Aimee Burn's love of flying started early in her life, when she did her first trial flight aged 15. Today, aged 20, she flies over the North Island's volcanoes for a living, giving tourists a bird's-eye view of some of New Zealand's most spectacular landscapes.

Burn's job means she gets to do something every day that is on many people's bucket lists and she knows the people she takes on her flights are often people for whom the flight is nothing short of a dream come true.

She says the works in "the most beautiful office in the world" and her Instagram account, which has grown quite the following, now with more than 20,000 followers, provides evidence of that.

Just getting paid to look at volcano’s all day wby?

A post shared by Aimee Burn | NZ (@aimeburn) on

Burn says she wants to inspire other people to follow their dreams, even if their ideal job sounds hard to achieve.

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"When people ask me why I wanted to become a pilot, I simply answer, "Why would you NOT want to become a pilot?" Burn tells the Herald.

"I think we have the most beautiful offices in the world, and not to mention how much fun flying a plane is."

"My favourite thing about flying is how happy I can make the passengers simply by doing what I love and sharing my passion with them. The smiles and laughter from everyone after getting back from a scenic flight are just so rewarding. I make their day and they make mine," she adds.

Flying above Ruapehu and the other North Island volcanos means "no one day will ever be the same as the last".

"The wind would have changed, the amount of snow on the volcanos might have melted off a bit and they'll look slightly different, the crater lake on top of Mount Ruapehu might be steaming or it might be neutral. And, of course, I am taking up completely new passengers who could be from any country, so getting to know a bit about them and their travels in New Zealand is always interesting."

Burn especially loves taking young children on her scenic flights.

"They're very entertaining," she says. "Some of them will fall asleep after five minutes, some will be yelling with excitement in the back seat which always makes me laugh and once I had a young girl who spent the whole flight staring at me from the backseat. It was hilarious, I couldn't convince her to look outside at the beautiful scenery!"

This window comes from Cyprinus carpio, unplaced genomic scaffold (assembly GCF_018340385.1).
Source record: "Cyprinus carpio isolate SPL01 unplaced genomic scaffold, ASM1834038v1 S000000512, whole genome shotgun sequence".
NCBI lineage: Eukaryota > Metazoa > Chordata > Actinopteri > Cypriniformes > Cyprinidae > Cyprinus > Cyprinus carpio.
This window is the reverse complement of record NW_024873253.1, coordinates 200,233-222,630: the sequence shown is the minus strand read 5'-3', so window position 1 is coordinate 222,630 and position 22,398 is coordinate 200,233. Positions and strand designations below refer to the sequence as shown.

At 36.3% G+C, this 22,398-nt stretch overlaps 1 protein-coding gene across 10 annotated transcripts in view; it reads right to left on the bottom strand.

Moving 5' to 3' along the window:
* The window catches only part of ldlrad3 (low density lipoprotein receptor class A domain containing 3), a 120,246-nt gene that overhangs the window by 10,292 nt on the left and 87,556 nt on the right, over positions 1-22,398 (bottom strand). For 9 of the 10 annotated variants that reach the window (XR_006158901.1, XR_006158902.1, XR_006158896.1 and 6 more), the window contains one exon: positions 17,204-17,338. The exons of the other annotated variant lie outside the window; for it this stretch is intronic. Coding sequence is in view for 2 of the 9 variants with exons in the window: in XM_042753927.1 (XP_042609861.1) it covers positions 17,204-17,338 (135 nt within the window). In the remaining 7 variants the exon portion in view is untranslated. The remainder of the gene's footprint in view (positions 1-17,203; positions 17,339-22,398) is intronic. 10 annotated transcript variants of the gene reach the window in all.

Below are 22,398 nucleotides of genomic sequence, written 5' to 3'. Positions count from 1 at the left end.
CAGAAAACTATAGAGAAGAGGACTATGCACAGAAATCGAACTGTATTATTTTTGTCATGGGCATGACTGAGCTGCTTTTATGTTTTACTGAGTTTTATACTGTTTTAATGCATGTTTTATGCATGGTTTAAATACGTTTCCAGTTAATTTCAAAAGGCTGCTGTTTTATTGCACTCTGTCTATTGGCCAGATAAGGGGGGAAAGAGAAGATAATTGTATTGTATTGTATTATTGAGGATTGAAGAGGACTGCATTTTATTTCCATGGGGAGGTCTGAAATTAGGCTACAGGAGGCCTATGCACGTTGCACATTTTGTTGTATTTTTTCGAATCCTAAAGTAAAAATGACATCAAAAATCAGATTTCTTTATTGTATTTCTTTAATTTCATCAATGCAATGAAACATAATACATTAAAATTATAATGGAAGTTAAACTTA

Burn says she would love to see more people join her industry but says the only way for that to happen is for more people to be exposed to it, as many don't even think of it as a possible career option.

The cost of getting that education is also a big issue for many people.

"I think the cost of flight training is definitely a huge barrier which stops people from becoming pilots, even gaining a private pilot's license costs upwards of $10,000. Most pilots in New Zealand who have undertaken commercial training would have student loans of more than $100,000," she says.

"Except for the costs of pilot training, I think a huge barrier which stops people from becoming pilots is that they actually don't know enough about it. At high school we are very well informed of all the different universities we can attend and what courses we can study, so I think a lot of people are under the impression that the expectation is for them to finish high school and choose a degree to study at university, not realising that there are actually other options."

Burn says most of her high school colleagues were surprised to find out she wasn't going to university and says there is an expectation that university is "just the thing to do".

Most pilots in New Zealand who have undertaken commercial training would have student loans of more than $100,000.

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She didn't. Instead of the uni degree, the studied hard for her pilot's license and now spends her days flying over volcanoes. And she wouldn't change a thing.